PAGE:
Redone by Howard Barnstone and Others, This $2.8 Million River Oaks Home Is Positively Beaming Now



Yet another re-listing of a 1949 home built by architect Hamilton Brown for his own family on the sloped loop of Tiel Way in River Oaks has freshened up the property’s market presence once more. But the price point is the same — it’s been hovering for a year at $2.825 million, having debuted at $3.75 million in 2010. Asking prices in the interim bounced down in listings by various agencies, hitting $3.25 million, then $2.95 million in 2011, and $2.875 million in the early part of last year, after a 3-month dalliance with $3.2 million in the fall of 2012. Like the wedge lot it occupies, the well-screened home is broader toward the few-frills front. Structural elements remain a focus inside (above) and out.

Despite the pedigree of an extensive renovation by architect Howard Barnstone (he did work on the property for LeRoy and Lucile Melcher, its later owners), there’s not a massive amount of Modern left to the house — at least if the interior decor has anything to say about it. The property was further altered in 2001 or 2002. Is that when all the beams attached themselves to the ceilings?



The golden gams of the entryway’s exterior art installation (above) add some kick to the view from the adjacent dining room, which, given the hand-painted ceiling flourishes, is mighty ornamental itself:


Elsewhere on the first level, darkened beams roll in rhythm overhead in many of the rooms:



Solid slabs of limestone form the kitchen’s countertops. The island’s gets a glassy overlay.


Too stark? The listing photos warm up the kitchen with alternative staging:



Guns and rosés (also whites and reds) are found in this climate-controlled wine room:


The home has 4 full bathrooms as well as this better-be-tidy powder room, where walls of Italian silk are a daring choice for the splash zone:


Antique longleaf pine flooring, mahogany millwork, and lost-wax iron and brass castings are among the 5,101-sq.-ft. home’s finishes:



The library-like landing (above) has balcony access:


The media room piles on the paneling and features another of the home’s 4 fireplaces:



Upstairs, the 3-bedroom home’s master suite comes with a cross barrel ceiling vault and 2 bathrooms. Here’s one of them:


There’s also this balcony:


One of the bedrooms is downstairs. While the beaming ceiling of this current guest suite suggests it’s this one . . .



might the balcony say otherwise?



The back of the home consists of steel-framed window walls and balconies facing the rounded pool, grid-like patio, and remaining sloping grounds:


A concrete staircase leading into the 16,906-sq.-ft. lot’s more rugged territory also heads toward the dog run. This north-facing property is across the curving street from lots that abut a stretch of Buffalo Bayou near the bridge across Shepherd Dr.

One More Time

9 Comment

  • I actually really like this house, though yes, the beams are a bit oppressive. Really when does a house cease to be the house the original architect intended after the alteration after alteration deem it unrecognizable? I have always liked the modern houses of Tiel Way, it’s like stumbuling into a Houston version of Trousdale Estates in the heart of River Oaks.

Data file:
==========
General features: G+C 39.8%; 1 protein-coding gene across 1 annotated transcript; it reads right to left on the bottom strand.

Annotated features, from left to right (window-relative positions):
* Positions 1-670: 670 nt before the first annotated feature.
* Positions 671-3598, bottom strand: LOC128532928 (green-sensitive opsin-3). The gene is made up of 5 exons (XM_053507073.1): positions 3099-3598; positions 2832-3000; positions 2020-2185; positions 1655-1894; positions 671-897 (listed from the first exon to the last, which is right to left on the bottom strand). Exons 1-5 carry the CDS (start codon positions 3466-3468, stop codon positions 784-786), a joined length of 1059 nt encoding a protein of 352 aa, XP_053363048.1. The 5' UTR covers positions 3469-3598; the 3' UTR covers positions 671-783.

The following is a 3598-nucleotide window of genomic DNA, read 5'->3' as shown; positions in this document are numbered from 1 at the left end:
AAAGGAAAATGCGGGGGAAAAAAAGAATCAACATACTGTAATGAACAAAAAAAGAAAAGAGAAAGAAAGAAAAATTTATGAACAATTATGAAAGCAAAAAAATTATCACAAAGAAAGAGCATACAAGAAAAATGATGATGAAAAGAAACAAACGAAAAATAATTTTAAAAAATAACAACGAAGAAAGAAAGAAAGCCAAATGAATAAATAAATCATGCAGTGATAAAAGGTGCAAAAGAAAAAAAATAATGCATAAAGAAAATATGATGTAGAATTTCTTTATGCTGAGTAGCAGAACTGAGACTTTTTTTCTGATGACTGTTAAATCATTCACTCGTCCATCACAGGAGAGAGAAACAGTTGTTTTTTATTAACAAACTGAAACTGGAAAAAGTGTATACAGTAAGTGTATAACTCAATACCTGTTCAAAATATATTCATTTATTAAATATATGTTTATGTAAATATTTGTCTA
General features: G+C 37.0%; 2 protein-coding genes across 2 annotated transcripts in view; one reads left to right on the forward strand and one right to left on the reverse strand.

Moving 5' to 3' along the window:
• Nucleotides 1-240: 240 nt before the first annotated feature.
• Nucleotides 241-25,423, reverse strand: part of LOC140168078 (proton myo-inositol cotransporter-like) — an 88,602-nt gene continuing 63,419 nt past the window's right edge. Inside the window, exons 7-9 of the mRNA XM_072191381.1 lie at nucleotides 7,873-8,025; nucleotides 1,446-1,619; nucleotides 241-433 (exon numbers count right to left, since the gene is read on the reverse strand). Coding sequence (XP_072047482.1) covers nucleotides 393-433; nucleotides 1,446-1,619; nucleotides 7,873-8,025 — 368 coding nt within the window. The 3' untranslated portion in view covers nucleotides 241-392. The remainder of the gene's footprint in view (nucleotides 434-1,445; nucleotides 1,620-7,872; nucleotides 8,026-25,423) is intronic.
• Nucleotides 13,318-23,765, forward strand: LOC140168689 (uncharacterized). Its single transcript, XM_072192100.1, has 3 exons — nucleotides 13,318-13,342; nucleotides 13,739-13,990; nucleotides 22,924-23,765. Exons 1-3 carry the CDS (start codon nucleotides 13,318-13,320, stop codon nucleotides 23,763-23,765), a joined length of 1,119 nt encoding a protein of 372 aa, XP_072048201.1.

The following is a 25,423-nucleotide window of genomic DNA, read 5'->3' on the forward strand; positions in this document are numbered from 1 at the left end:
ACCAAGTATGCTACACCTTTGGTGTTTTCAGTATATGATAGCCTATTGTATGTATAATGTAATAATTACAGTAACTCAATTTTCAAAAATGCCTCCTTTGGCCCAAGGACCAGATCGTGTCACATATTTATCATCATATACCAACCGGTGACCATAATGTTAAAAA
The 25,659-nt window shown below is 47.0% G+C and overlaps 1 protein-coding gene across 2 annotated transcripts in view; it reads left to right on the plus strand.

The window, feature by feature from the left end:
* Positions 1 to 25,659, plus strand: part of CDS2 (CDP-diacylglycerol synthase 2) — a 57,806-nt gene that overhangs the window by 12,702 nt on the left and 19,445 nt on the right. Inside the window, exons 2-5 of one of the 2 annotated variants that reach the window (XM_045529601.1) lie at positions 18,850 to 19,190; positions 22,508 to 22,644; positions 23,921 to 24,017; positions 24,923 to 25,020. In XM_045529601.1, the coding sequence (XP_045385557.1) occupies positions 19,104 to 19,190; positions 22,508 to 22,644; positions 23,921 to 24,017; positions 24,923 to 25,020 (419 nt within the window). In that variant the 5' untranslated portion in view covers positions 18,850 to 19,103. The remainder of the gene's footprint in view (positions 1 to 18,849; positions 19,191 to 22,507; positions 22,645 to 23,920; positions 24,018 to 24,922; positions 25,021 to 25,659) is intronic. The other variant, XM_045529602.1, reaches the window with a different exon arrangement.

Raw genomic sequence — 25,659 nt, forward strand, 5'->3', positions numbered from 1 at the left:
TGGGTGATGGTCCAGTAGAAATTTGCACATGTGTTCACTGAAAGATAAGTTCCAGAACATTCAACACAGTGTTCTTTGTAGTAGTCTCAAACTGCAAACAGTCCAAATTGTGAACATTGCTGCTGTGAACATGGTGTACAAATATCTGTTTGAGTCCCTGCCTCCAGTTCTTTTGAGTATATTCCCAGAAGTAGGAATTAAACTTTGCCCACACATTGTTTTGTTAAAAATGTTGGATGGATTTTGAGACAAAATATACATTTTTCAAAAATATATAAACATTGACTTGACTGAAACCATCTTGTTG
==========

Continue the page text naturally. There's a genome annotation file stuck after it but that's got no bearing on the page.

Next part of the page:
• Overall, I like the home. It’s tasteful and classic and not everyone wants to live in a house with painted white beams. But, IMO, the kitchen is awful and out of place.
    I also think you mean 77019 vs 77009. :)

  • They were built to last back in those days. America could use a dose of that workmanship today.

  • @Attorney Mario Madrid, what utter nonsense. Materials of today are infinitely better than that of 60 years ago … lumber is straighter and of higher strength, concrete is better, all windows and doors are more energy efficient, pipes are stronger, no more lead, asbestos or poisons used in construction etc. Construction standards processes are also heads and shoulders above last century. So, I”m glad they don’t build them like they used to.

    One saving grace of some of the old houses that seem to stand the time is constant maintenance by the owners, not the original build quality.

  • Beam me up, Scotty! This House is schizophrenic! Love the balconies, though.

  • A lovely home:though I would paint the ceiling beams a lighter color. Tiel Way has flooded before: the down slope homes were under water several times and the street was a river. A cool retro home in a dicey location. @commonsense: today’s construction standards are a crap shoot if you have a shady contractor / subcontractors ( perfect example being 99.9% of all the new construction townhouses /condos/apartments- I wouldn’t live in any of them-they’re curb appeal ready but the quality of most NC is crappy ,to say the least . NC will be the slums of Houston in 20-30 years,especially if the various owners defer maintenance.BTW, Lucile & LRoy Melcher were friends of my parents.

  • I like it all. A lot. And I don’t’ usually like “eclectic” that much. But how often do you have two architects with the initials “HB” work on the same house? Are we sure that Herman Brown didn’t live in this house too?

  • @Patrick, usual drivel from uninformed person who know nothing about construction. You couldn’t tell the difference between Techshield and Catnip but pass quality judgement based solely on the hatred and green eyed envy that the progress is passing you by.

  • Yep, it’s beamy! Way to run with a theme!
    But I find the house very comfortable.
    Attorney Mario could clarify that what he values is attention to and effort toward detail,
    Commonsense could take a chill pill (in general.)